Last year, rare footage of a documentary on Mount St. Helens volcanic eruption from the late 1980s was shared on YouTube.
The documentary shows old photographs from before the eruption dating back to the 1950s, exploring the campgrounds, parks, lakes, and forested areas, now changed forever by the destructive forces of the volcano erupting in 1980. Mount St. Helens formed 275,000 years ago.
March 27, 1980, the volcano erupted, closing the Gifford Pinchot National Park, and bringing thousand of scientists and forest service experts to the mountain to document every moment of this monumental event. May 18, 1980, the volcano exploded at 8:32am, killing 57 people, and destroying 250 homes, 47 bridges, 15 miles of railroad, and 185 miles of highway. For over nine hours, the plume of ash rose approximately 16 miles above sea level, moving eastward at about 60 miles per hour, reaching Idaho by noon, and Edmonton, Alberta, Canada, by the next day. A debris avalanche triggered by the explosion and earthquake measuring 5.1 on the Richter scale, releasing 24 megatons of thermal energy. It reduced the mountains summit from 9,677 to 8,365 feet, leaving a one mile wide horseshoe-shaped crater, becoming one of the most deadliest and economically destructive volcanic events in the history of the United States.
Mt. St. Helens eruption was classified as a VEI 5 event, the only significant such event to happen in the contiguous 48 United States since the 1915 eruption of Lassen Peak in California. Before 1980, the last eruption of St. Helens was 130 years ago.
There are fifteen subduction-related volcanoes currently active along the Cascade chain, of which Mount St. Helens is one. Mt. St. Helens is less than about 37,000 years old. About 12,800 years ago, tephra, lava domes, and pyroclastic flows erupted, forming the pre-1980 shape. Based upon rock core tests by scientists, the mountain has been active for the last 4,000 years, with eruptions about one per 100 years.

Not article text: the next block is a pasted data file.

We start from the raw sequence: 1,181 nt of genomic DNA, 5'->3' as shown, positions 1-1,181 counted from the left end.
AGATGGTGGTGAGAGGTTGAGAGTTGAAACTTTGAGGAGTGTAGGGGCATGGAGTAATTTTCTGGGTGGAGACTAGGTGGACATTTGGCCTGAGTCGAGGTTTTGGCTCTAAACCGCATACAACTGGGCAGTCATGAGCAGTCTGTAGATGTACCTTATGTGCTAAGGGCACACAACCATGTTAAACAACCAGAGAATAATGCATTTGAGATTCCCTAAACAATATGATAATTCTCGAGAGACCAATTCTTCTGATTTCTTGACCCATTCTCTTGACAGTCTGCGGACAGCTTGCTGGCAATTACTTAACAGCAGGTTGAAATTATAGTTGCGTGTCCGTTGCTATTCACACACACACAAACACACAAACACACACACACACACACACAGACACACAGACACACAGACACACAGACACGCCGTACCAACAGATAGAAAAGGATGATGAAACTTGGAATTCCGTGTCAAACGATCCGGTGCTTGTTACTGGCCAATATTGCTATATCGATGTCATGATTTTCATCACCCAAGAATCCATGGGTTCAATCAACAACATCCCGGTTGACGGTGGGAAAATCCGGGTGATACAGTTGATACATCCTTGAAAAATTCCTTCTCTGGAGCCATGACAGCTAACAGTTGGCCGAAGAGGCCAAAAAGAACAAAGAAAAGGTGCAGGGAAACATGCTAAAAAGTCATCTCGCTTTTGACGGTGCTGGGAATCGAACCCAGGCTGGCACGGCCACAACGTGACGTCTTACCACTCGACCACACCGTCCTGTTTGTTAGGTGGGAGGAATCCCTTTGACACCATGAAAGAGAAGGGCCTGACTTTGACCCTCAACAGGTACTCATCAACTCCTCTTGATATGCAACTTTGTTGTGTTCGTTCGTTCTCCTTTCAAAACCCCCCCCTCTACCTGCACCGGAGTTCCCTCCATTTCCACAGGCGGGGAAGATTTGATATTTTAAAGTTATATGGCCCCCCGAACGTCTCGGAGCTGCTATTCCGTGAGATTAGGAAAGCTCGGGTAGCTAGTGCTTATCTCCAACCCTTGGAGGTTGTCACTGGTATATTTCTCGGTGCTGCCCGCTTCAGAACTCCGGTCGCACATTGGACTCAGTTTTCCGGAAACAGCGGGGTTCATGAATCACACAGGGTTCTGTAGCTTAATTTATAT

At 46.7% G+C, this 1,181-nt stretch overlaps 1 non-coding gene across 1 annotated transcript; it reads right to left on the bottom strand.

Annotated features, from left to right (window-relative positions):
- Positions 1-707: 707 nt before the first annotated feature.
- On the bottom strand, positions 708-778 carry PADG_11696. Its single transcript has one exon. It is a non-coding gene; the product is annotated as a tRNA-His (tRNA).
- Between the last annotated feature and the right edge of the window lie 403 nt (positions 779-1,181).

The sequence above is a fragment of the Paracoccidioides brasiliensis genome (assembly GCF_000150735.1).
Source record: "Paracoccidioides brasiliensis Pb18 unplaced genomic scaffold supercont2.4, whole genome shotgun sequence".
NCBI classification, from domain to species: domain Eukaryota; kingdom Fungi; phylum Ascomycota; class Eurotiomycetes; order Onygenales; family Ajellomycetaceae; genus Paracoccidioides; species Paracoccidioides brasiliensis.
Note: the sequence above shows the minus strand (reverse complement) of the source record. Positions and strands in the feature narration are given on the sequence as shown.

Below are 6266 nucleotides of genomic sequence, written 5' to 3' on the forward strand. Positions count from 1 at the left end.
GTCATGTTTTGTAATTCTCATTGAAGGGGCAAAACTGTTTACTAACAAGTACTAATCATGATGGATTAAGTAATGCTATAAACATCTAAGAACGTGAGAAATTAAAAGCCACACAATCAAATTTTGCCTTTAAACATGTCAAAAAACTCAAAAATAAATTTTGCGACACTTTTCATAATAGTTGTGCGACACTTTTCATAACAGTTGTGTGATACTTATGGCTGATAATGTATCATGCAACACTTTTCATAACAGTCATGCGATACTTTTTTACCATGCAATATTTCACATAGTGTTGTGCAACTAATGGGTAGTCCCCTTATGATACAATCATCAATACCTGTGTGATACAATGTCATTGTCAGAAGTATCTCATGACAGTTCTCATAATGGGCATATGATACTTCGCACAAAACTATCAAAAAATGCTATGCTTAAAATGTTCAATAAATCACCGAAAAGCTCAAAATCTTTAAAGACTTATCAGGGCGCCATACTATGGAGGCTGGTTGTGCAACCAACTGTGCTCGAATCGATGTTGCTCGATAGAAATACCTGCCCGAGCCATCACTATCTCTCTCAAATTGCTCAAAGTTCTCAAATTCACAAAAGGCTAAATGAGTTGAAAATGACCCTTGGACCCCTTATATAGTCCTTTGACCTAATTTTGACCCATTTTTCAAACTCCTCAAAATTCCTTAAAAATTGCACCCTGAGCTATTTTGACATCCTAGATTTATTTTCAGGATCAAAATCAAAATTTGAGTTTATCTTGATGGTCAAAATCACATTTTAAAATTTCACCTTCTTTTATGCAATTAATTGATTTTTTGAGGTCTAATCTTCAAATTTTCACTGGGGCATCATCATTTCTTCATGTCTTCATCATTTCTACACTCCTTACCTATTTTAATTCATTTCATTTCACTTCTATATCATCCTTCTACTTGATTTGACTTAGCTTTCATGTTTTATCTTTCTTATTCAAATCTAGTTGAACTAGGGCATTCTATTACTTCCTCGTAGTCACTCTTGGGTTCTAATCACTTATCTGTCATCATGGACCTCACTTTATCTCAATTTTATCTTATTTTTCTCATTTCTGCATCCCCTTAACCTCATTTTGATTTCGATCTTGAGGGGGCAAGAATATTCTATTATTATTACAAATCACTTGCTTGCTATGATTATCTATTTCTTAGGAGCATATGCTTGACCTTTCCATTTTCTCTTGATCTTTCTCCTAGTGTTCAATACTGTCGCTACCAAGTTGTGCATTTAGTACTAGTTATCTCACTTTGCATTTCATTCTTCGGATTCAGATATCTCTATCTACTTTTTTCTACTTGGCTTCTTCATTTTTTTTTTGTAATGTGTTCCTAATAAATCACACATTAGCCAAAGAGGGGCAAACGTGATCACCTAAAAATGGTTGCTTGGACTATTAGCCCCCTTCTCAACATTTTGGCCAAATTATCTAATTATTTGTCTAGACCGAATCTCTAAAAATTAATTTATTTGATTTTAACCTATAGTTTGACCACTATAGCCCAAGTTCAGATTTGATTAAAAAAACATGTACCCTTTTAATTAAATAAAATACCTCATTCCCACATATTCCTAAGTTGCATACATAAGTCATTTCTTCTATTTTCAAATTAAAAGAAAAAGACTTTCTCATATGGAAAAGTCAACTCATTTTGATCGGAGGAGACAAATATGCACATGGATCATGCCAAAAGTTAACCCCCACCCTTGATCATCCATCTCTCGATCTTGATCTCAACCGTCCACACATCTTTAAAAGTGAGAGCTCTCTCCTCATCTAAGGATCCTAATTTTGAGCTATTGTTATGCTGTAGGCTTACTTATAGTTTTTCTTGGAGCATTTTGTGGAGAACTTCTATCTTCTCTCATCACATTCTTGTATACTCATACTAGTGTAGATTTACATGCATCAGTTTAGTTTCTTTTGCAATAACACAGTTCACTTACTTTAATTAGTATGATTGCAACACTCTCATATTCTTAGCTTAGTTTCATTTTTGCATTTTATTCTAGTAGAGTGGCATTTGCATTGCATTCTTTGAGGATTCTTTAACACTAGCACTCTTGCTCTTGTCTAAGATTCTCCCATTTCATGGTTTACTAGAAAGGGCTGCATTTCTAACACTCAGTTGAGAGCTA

In 2004, new volcanic domes formed across the surface and under the new glacier around the summit. The last steam and plumes were recorded in 2008. According to the Pacific Northwest Seismic Network, earthquakes measuring 1 on the Richter scale or less happen multiples times a day miles under the mountains surface. The combination of volcanic and glacial activity on the mountain since 1980 gives scientists rare ongoing research opportunities in the new Mount St. Helens National Volcanic Monument.
In July 2014, scientists announced plans to map the interior of the volcano to create a sort of CAT scan to get a sense of the architecture of the magmatic system of the mountain. The project is called Imagining Magma Under St. Helens or iMUSH for short.
For more information on the historic Mt. St. Helens volcano and how to visit the park and area only a couple hours drive from the Rice Northwest Museum of Rocks and Minerals:
- USGS: Volcano Hazards Program – Mount St. Helens
- Mount St Helens NVM – Web Cams
- Gifford Pinchot National Forest – Current Conditions, Access, and Road Closures
- Gifford Pinchot National Forest – USDA
- Mount St. Helens National Volcanic Monument
- Mount St. Helens | Pacific Northwest Seismic Network
- How Volcanoes Work – the Mt. St. Helens eruption
- Mount St. Helens Institute
- Mount St. Helens Science and Learning Center
- A riveting view of Mount St. Helens | OregonLive.com
- Mount St. Helens Visitor Center | Washington State Parks and Recreation Commission
- NOVA | Mt St Helens: Back From the Dead
- Global Volcanism Program | St. Helens
- World of Change: Devastation and Recovery at Mt. St. Helens
- Mount St. Helens – Wikipedia